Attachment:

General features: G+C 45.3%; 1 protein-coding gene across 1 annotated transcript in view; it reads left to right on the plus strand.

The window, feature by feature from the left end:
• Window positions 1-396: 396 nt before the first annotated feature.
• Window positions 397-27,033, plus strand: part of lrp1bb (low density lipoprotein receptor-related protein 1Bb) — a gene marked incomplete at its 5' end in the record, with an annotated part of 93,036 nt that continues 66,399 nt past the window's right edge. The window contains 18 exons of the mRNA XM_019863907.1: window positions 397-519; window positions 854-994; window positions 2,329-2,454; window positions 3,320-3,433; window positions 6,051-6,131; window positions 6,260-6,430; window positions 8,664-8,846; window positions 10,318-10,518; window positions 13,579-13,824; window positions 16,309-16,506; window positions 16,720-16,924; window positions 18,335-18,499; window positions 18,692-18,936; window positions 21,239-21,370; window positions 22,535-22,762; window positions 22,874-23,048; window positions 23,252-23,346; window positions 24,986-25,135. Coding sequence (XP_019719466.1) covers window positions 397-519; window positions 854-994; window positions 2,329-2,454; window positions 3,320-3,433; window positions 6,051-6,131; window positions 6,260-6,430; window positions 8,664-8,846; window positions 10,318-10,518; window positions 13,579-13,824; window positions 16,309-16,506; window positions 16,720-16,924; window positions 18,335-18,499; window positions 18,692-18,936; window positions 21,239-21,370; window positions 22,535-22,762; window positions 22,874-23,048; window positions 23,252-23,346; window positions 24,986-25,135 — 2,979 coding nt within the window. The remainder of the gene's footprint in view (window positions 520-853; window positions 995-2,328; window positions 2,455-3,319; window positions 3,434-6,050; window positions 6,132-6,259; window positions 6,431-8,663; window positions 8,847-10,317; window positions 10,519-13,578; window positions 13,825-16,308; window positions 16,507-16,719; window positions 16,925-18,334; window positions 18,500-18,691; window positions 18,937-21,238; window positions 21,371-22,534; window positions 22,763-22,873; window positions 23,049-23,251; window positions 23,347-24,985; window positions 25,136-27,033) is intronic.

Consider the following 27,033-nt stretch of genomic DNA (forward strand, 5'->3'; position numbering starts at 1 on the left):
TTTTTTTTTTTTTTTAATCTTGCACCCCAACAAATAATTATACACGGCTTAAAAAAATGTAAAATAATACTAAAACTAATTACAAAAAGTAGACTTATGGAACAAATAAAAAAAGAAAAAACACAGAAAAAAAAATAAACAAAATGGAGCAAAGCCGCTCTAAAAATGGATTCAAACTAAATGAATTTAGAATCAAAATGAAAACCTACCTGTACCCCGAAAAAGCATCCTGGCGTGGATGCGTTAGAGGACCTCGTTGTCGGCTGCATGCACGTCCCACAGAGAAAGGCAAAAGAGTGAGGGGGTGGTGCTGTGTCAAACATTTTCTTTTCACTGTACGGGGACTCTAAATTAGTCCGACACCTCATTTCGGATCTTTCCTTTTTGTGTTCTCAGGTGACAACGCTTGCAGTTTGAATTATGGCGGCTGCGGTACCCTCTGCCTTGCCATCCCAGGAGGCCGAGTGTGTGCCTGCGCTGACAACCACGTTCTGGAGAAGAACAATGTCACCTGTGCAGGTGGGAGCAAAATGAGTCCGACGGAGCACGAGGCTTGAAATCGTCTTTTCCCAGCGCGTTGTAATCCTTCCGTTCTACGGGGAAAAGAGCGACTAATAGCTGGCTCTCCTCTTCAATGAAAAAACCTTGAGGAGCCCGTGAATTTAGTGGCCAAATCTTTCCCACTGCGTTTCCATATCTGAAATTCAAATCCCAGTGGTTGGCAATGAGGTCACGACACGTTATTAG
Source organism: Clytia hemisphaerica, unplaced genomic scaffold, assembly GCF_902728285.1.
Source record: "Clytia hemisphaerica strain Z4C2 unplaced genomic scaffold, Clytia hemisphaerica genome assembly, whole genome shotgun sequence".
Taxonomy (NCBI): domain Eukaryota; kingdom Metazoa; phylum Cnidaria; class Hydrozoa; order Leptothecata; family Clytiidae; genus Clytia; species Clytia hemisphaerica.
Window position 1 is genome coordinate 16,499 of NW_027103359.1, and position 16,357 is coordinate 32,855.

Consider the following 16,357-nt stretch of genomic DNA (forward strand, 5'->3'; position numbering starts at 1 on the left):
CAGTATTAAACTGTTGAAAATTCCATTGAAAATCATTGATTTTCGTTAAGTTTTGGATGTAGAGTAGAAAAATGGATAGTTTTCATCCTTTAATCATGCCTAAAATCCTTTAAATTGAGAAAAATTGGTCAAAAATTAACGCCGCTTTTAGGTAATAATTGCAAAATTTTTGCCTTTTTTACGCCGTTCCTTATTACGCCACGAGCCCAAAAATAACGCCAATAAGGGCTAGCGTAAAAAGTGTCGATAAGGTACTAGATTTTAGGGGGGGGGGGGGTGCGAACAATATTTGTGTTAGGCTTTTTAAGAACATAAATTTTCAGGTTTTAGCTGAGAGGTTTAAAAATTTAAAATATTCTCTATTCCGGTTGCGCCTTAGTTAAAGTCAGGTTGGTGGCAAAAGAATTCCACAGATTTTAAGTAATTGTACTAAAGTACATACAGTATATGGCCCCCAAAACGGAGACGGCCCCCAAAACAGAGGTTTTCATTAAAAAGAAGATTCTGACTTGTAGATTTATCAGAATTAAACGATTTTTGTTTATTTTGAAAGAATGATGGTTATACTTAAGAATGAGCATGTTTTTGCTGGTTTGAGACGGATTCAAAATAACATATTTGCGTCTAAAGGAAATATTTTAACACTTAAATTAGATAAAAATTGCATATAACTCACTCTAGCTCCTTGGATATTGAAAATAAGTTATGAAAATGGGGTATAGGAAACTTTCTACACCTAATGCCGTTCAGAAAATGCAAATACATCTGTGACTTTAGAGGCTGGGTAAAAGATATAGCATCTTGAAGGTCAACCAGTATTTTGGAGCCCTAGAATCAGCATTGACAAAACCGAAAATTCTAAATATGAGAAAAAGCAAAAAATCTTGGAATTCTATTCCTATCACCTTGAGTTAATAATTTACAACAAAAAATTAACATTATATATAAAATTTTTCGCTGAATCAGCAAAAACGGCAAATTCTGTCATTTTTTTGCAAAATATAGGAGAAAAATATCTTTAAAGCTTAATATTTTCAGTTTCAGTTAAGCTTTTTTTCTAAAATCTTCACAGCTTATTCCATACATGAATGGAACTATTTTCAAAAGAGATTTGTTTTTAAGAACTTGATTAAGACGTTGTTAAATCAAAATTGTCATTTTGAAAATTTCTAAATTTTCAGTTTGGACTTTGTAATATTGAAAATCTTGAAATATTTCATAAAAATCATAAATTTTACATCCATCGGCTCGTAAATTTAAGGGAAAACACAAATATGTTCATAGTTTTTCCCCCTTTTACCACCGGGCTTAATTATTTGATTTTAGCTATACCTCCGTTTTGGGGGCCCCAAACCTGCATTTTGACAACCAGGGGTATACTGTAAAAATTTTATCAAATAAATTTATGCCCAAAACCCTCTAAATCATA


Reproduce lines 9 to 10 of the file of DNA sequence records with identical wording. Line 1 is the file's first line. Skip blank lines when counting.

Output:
Taxonomy (NCBI): domain Eukaryota; kingdom Metazoa; phylum Cnidaria; class Hydrozoa; order Leptothecata; family Clytiidae; genus Clytia; species Clytia hemisphaerica.
Window position 1 is genome coordinate 16,499 of NW_027103359.1, and position 16,357 is coordinate 32,855.